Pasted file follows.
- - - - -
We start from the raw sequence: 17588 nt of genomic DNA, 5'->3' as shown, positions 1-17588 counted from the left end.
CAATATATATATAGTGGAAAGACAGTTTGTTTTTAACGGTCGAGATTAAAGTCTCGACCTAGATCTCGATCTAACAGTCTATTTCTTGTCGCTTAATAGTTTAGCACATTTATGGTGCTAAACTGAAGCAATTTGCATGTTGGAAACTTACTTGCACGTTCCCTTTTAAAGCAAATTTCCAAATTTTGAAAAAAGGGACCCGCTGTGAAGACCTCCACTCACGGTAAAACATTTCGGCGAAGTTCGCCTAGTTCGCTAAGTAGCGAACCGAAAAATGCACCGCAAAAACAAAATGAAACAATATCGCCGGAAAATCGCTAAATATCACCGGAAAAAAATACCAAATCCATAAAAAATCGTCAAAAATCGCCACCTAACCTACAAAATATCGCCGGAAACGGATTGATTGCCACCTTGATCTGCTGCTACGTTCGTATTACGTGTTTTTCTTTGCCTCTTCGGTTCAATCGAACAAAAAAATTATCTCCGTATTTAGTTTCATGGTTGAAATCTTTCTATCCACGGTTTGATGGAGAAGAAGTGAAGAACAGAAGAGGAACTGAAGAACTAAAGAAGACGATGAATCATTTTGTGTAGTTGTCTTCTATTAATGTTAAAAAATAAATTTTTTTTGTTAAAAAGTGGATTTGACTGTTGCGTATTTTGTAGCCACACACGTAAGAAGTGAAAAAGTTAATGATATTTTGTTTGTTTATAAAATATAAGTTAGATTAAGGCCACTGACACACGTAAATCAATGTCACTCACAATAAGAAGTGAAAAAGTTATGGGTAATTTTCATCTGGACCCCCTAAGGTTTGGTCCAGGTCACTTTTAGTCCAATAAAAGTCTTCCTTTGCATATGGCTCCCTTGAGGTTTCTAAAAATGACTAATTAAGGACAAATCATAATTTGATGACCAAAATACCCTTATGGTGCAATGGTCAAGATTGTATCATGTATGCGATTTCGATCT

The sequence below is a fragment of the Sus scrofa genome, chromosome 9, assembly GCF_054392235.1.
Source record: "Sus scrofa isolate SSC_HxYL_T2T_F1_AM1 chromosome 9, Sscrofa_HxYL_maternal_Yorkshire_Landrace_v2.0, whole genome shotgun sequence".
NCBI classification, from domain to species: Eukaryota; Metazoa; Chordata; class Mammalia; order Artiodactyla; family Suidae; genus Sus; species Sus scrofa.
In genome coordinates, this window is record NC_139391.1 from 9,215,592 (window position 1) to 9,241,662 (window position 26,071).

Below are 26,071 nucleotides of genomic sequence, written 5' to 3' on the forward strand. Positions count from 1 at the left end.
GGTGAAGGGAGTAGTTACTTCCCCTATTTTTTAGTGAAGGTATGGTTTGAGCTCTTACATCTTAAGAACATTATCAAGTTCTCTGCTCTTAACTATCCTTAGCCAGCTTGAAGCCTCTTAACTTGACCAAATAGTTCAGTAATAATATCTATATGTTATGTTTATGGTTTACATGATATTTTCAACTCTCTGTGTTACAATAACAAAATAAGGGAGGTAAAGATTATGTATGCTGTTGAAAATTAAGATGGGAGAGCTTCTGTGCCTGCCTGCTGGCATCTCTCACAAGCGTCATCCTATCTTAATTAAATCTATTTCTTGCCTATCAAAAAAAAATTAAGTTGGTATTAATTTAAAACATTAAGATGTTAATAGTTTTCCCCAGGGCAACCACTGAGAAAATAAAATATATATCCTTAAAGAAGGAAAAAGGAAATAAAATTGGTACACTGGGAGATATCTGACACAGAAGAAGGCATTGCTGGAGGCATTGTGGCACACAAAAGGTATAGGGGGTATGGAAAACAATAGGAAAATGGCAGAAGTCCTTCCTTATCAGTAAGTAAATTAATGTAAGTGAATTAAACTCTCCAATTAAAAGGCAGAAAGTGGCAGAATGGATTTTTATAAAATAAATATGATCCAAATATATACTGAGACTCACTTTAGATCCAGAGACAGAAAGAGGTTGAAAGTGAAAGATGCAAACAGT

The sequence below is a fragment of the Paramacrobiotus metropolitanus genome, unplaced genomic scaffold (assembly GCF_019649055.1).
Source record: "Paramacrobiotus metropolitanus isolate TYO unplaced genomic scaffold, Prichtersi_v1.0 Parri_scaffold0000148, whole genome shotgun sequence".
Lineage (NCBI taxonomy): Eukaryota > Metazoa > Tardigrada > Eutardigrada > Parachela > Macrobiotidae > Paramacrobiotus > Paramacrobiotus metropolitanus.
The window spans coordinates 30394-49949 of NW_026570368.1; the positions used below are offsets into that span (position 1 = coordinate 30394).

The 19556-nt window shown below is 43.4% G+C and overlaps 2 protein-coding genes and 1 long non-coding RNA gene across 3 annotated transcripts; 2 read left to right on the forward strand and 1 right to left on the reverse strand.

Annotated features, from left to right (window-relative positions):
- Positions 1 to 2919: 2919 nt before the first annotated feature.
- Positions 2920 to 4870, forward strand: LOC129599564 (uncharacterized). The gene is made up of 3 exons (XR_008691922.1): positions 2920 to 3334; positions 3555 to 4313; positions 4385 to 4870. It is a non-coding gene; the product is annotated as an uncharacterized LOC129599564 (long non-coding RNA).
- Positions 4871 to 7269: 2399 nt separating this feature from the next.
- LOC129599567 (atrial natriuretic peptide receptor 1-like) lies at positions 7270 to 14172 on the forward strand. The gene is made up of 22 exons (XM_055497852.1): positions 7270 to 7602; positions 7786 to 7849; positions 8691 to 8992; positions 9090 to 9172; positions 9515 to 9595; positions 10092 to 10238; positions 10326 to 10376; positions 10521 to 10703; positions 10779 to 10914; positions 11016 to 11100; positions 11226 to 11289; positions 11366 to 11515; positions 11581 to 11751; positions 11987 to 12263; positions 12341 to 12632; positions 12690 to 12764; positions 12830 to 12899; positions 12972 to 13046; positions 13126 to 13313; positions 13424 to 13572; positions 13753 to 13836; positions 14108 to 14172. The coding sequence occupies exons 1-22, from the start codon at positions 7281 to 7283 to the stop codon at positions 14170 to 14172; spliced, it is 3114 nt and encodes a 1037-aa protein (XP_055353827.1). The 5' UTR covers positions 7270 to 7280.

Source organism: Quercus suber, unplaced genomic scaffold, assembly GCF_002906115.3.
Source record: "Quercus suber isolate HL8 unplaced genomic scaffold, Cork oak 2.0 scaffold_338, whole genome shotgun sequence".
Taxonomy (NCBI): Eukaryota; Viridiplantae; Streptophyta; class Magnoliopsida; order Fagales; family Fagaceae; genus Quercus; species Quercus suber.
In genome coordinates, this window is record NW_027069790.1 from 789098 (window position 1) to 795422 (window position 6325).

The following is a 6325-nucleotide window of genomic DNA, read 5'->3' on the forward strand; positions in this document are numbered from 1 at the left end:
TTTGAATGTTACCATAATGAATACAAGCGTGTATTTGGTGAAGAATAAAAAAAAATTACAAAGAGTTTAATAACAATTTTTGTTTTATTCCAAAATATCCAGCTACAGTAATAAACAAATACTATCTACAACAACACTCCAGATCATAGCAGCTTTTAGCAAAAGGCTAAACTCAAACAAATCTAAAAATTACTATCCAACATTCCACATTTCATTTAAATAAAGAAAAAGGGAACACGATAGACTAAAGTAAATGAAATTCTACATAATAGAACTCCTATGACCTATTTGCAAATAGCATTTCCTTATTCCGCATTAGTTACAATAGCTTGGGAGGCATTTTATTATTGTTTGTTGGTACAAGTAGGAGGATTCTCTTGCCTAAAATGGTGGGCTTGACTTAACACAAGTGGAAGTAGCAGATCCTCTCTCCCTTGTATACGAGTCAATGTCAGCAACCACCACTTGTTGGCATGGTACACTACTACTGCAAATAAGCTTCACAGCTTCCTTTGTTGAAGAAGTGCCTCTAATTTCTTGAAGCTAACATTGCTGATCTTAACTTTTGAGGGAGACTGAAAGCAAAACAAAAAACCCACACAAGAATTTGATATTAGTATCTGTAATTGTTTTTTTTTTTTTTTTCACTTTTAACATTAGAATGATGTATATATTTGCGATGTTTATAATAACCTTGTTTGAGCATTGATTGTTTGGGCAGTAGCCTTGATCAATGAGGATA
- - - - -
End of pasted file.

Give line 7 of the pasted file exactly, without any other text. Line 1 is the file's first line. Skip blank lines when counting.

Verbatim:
Below are 26,071 nucleotides of genomic sequence, written 5' to 3' on the forward strand. Positions count from 1 at the left end.